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G.R. No. 200103, April 23, 2014 - CIVIL SERVICE COMMISSION, Petitioner, v. MARICELLE M. CORTES, Respondent.

G.R. No. 200103, April 23, 2014 - CIVIL SERVICE COMMISSION, Petitioner, v. MARICELLE M. CORTES, Respondent.

PHILIPPINE SUPREME COURT DECISIONS

THIRD DIVISION

G.R. No. 200103, April 23, 2014

CIVIL SERVICE COMMISSION, Petitioner, v. MARICELLE M. CORTES, Respondent.

D E C I S I O N

ABAD, J.:

This case concerns the validity of appointment by the Commission En Banc where the appointee is the daughter of one of the Commissioners.

The Facts and the Case

On February 19, 2008 the Commission En Banc of the Commission on Human Rights (CHR) issued Resolution A 2008–19 approving the appointment to the position of Information Officer V (IO V) of respondent Maricelle M. Cortes. Commissioner Eligio P. Mallari, father of respondent Cortes, abstained from voting and requested the CHR to render an opinion on the legality of the respondent’s appointment.

In a Memorandum dated March 31, 2008, CHR Legal Division Chief Atty. Efren Ephraim G. Lamorena rendered an opinion that respondent Cortes’ appointment is not covered by the rule on nepotism because the appointing authority, the Commission En Banc, has a personality distinct and separate from its members. CHR Chairperson Purificacion C. Valera Quisumbing, however, sent respondent a letter on the same day instructing her not to assume her position because her appointment is not yet complete.

On April 4, 2008 the Civil Service Commission–NCR (CSC–NCR) Field Office informed Chairperson Quisumbing that it will conduct an investigation on the appointment of respondent Cortes.

On April 9, 2008 Velda E. Cornelio, Director II of the CSC–NCR Field Office informed Chairperson Quisumbing that the appointment of respondent Cortes is not valid because it is covered by the rule on nepotism under Section 9 of the Revised Omnibus Rules on Appointments and Other Personnel Actions. According to the CSC–NCR, Commissioner Mallari is considered an appointing authority with respect to respondent Cortes despite being a mere member of the Commission En Banc.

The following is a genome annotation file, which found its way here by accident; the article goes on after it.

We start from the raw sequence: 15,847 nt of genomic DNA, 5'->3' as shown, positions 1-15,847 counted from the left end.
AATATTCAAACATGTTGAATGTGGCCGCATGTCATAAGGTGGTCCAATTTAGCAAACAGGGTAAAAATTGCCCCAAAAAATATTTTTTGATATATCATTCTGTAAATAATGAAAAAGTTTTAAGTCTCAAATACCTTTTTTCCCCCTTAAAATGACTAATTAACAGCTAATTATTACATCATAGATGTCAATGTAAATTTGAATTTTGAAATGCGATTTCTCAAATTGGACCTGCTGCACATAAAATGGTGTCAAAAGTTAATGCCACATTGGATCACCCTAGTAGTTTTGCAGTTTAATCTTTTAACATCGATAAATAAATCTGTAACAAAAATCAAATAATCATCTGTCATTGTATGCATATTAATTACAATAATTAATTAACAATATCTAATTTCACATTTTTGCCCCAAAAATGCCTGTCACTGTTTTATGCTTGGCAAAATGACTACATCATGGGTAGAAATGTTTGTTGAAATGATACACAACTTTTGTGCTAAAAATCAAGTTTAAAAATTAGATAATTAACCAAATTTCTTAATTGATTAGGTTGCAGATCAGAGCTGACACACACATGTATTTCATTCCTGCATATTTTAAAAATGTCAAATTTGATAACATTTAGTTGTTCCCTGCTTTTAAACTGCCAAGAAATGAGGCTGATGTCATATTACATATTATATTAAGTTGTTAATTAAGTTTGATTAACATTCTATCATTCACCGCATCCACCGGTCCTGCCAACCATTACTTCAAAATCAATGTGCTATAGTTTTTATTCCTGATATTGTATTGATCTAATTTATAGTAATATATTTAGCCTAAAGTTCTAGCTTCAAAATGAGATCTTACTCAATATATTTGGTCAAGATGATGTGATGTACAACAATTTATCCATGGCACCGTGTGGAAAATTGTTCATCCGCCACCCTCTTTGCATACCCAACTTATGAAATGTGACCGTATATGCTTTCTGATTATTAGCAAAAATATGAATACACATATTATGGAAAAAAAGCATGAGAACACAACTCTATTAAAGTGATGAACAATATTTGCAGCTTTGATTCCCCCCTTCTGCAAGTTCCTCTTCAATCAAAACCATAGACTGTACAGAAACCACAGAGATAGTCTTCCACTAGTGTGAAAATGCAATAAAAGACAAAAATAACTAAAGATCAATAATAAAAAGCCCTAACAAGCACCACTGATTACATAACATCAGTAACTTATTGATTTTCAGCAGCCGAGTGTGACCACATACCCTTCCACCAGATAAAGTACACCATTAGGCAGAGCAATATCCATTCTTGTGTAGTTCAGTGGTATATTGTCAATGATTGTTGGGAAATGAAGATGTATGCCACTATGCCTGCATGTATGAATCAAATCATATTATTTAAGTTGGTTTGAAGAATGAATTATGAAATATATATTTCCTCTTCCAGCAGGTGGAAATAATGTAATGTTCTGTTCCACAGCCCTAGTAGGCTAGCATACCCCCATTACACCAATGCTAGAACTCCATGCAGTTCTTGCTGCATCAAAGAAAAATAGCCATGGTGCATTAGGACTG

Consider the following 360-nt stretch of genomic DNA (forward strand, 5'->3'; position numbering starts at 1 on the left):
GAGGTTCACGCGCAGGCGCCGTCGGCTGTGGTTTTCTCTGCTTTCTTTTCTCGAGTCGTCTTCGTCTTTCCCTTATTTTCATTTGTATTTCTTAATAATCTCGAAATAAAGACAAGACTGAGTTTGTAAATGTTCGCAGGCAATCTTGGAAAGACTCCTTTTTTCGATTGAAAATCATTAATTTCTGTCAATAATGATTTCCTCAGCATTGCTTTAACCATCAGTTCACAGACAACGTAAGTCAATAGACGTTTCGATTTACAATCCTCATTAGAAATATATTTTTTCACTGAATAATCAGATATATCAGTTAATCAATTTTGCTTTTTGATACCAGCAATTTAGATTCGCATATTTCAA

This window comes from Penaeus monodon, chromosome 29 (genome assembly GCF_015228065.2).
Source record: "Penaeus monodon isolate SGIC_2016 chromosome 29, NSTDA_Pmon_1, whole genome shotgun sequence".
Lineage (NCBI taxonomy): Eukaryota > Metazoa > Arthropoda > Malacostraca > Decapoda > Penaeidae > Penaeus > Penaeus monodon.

Respondent Cortes appealed the ruling of Director Cornelio but the same was denied on September 30, 2008.

Consequently, respondent Cortes filed a petition for review on November 24, 2008 before the CSC.

On March 2, 2010 the CSC issued Resolution 10–0370 where it denied the petition and affirmed the nepotic character of respondent Cortes’ appointment. Respondent Cortes filed a Motion for Reconsideration but the same was denied in Resolution 10–1396 dated July 12, 2010.

Consequently, in a letter dated August 10, 2010, CHR Commissioner and Officer–in–Charge Ma. Victoria V. Cardona terminated respondent’s services effective August 4, 2010.

On August 16, 2010, respondent Cortes filed a Petition for Review with Prayer for Issuance of Temporary Restraining Order and/or Writ of Preliminary Injunction with the Court of Appeals (CA).

On August 11, 2011, the CA rendered its Decision granting the petition and nullified Resolution 10–0370 dated March 2, 2010 and 10–1396 dated July 12, 2010. The CA also ordered that Cortes be reinstated to her position as IO V in the CHR.

Petitioner filed a Motion for Reconsideration but the same was denied by the CA in a Resolution dated January 10, 2012.

Hence, this petition.

Issue of the Case

Whether or not the CA erred when it ruled that the appointment of respondent Cortes as IO V in the CHR is not covered by the prohibition against nepotism.

Ruling of the Court

The petition is impressed with merit.